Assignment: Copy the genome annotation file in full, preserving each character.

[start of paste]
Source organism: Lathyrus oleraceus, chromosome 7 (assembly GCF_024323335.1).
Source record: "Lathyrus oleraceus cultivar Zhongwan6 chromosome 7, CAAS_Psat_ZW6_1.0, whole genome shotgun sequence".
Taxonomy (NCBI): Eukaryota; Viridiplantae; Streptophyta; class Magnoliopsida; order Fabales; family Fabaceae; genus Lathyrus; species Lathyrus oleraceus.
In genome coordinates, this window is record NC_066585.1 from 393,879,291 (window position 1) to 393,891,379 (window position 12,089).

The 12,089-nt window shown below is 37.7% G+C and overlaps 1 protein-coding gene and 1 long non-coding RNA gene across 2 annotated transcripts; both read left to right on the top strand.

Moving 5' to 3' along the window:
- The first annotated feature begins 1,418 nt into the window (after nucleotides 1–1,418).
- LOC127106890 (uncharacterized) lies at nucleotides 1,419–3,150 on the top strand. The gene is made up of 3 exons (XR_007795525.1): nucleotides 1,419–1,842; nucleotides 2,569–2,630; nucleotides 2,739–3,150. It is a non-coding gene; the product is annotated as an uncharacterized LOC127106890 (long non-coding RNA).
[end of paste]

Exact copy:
Source organism: Lathyrus oleraceus, chromosome 7 (assembly GCF_024323335.1).
Source record: "Lathyrus oleraceus cultivar Zhongwan6 chromosome 7, CAAS_Psat_ZW6_1.0, whole genome shotgun sequence".
Taxonomy (NCBI): Eukaryota; Viridiplantae; Streptophyta; class Magnoliopsida; order Fabales; family Fabaceae; genus Lathyrus; species Lathyrus oleraceus.
In genome coordinates, this window is record NC_066585.1 from 393,879,291 (window position 1) to 393,891,379 (window position 12,089).

The 12,089-nt window shown below is 37.7% G+C and overlaps 1 protein-coding gene and 1 long non-coding RNA gene across 2 annotated transcripts; both read left to right on the top strand.

Moving 5' to 3' along the window:
- The first annotated feature begins 1,418 nt into the window (after nucleotides 1–1,418).
- LOC127106890 (uncharacterized) lies at nucleotides 1,419–3,150 on the top strand. The gene is made up of 3 exons (XR_007795525.1): nucleotides 1,419–1,842; nucleotides 2,569–2,630; nucleotides 2,739–3,150. It is a non-coding gene; the product is annotated as an uncharacterized LOC127106890 (long non-coding RNA).